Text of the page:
Steamery  Cirrus No. 3 iron steamer, sand
Cotton collared shirt before steaming. Steamery’s Cirrus No.3 Iron Steamer can be used either with the garment hanging on a hanger, or laid on an ironing board for even better results. If the garment is really wrinkled, it should be steamed both inside and out.
Blue cotton shirt
Cotton collared shirt after steaming.
Steamery  Pilo No. 2 fabric shaver, sand
Cotton textiles that need to be taken out of storage, such as garden cushions and upholstery, can be freshened up by removing any lint and pilling with a Steamery Pilo No.2 Fabric Shaver, followed by moistening slightly using a water spray bottle and brushing with a Kent CC2 clothes brush. To prevent fading, cotton textiles should always be kept in the shade when not in use.
Kent Brushes  Kent CC2 clothes brush
Kent’s CC2 clothes brush is the best choice for cotton, linen, velvet, and other materials where dusting and loose hairs are the most visible problems. The Rivi cushion cover is from Artek.

Denim

A clothes brush and water spray bottle can be used to freshen up textiles that should be washed only rarely or not at all. Regularly worn jeans don’t have to be washed all that often, as there are many other ways to clean them and keep them smelling fresh after use.

How to care for jeans after wear:

  • Hang the jeans on a hanger next to an open window or on the balcony to air them.
  • Remove any dust, hairs and lint using a water spray bottle and a clothes brush.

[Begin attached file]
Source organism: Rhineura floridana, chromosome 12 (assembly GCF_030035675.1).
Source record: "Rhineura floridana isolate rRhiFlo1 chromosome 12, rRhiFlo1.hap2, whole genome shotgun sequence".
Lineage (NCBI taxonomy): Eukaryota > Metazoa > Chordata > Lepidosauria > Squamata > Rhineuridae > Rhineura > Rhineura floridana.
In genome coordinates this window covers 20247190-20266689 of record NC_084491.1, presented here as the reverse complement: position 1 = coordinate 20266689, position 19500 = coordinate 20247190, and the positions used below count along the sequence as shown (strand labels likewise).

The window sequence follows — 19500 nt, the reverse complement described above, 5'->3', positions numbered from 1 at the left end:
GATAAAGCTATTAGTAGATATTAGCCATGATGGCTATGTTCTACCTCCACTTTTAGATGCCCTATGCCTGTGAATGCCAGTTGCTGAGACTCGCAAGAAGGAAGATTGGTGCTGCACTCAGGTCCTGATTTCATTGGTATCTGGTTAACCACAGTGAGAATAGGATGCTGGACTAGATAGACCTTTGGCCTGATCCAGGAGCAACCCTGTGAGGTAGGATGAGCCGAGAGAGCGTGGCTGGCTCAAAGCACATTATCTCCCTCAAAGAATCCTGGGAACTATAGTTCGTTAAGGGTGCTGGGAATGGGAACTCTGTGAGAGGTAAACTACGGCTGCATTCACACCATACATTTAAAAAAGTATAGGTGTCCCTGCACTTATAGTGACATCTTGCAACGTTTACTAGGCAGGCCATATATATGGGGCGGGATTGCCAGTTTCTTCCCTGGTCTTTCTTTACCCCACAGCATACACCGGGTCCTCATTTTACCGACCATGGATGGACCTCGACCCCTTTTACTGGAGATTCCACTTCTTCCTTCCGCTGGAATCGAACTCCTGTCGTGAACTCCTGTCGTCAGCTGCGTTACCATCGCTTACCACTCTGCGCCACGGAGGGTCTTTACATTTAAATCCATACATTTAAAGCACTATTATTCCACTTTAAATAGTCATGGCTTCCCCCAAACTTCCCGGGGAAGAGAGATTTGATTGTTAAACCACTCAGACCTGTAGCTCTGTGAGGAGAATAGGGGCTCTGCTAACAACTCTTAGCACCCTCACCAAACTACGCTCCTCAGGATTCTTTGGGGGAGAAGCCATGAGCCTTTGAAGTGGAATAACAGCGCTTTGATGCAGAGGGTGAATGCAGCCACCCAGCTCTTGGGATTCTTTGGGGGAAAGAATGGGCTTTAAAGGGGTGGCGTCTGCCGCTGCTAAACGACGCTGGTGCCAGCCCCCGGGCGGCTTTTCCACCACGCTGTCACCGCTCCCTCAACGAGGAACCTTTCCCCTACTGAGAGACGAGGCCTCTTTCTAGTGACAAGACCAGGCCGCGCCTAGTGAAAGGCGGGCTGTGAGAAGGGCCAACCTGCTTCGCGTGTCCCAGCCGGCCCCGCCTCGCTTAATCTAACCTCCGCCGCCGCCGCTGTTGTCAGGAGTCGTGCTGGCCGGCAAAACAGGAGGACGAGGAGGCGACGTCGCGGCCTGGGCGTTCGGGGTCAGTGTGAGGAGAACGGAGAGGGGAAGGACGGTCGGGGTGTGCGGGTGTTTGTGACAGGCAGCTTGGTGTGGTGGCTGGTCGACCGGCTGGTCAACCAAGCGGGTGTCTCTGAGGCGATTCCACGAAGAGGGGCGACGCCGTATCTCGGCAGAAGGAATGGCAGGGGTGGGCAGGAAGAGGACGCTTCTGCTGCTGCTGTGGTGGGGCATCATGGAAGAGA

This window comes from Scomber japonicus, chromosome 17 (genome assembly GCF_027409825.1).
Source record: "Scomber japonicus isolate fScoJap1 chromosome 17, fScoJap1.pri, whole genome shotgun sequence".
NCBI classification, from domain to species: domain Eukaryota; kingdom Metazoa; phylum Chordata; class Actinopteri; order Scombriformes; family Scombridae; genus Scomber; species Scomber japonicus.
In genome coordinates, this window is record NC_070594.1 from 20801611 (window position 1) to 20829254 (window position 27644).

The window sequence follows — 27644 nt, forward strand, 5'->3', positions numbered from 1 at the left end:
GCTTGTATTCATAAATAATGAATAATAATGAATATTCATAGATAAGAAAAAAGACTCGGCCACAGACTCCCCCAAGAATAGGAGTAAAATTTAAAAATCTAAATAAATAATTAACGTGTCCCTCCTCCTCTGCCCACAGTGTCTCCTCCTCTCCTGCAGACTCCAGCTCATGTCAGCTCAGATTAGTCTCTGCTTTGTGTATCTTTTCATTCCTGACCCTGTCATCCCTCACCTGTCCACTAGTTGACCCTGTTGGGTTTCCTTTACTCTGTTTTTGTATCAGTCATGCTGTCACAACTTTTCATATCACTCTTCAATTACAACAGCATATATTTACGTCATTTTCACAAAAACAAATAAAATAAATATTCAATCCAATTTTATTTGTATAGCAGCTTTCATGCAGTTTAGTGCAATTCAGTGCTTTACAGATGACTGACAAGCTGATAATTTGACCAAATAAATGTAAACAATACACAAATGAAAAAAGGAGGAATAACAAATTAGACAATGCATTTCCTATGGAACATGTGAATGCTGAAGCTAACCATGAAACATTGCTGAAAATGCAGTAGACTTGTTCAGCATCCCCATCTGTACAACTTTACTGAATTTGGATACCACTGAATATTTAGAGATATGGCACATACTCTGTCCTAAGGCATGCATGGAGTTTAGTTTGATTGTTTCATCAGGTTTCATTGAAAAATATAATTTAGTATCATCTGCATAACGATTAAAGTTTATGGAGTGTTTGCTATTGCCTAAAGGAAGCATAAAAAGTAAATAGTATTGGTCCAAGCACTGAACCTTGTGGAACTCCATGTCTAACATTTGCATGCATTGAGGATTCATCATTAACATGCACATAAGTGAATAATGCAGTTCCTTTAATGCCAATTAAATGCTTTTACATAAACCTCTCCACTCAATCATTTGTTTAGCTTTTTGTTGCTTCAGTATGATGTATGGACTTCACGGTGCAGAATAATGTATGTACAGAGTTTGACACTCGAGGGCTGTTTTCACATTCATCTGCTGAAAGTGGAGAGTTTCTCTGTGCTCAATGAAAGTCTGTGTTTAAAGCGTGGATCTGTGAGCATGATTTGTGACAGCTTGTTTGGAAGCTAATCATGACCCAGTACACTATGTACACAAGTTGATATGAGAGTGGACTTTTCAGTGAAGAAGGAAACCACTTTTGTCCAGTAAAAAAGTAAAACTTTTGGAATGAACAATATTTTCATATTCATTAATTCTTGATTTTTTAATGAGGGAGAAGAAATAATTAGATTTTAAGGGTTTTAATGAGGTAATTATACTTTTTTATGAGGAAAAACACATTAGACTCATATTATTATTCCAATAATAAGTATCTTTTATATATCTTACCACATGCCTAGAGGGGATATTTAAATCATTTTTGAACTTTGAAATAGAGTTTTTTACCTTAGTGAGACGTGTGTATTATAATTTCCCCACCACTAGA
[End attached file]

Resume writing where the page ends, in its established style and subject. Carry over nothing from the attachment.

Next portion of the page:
• Use a steamer to remove any wrinkles and bagginess around the knees, then hang the jeans until you need them again. To remove odors, you can also use a detergent spray when steaming.
Steamery  Cirrus No. 3 iron steamer, sand
Daily care for jeans: Kent CC2 clothes brush, odor-neutralizing textile spray, water spray bottle, and the Steamery Cirrus No.3 Iron Steamer.
Steamery  Cirrus No. 3 iron steamer, sand
For best results, place the nozzle of the steamer on the garment and move it slowly downwards. For ironing out stubborn wrinkles and bagginess around the knees, it helps to stretch the fabric by gently pulling on the leg or hem as you iron.
Kent Brushes  Kent CC2 clothes brush
For household textiles that don’t fit in a home washing machine, a good solution is to use a Kent CC2 clothes brush and a water spray bottle. Small stains, dust and hairs can be easily removed from decorative cushions and pillows and upholstered furniture without washing. The Tuuli bed cover is from Matri.

Wool

As a naturally waxy and therefore dirt-repellent fiber, wool is breathable, warming and self-cleaning. This makes wool clothing the perfect choice for all-day summer wear.

Here’s how to bring out the best in wool any time of year: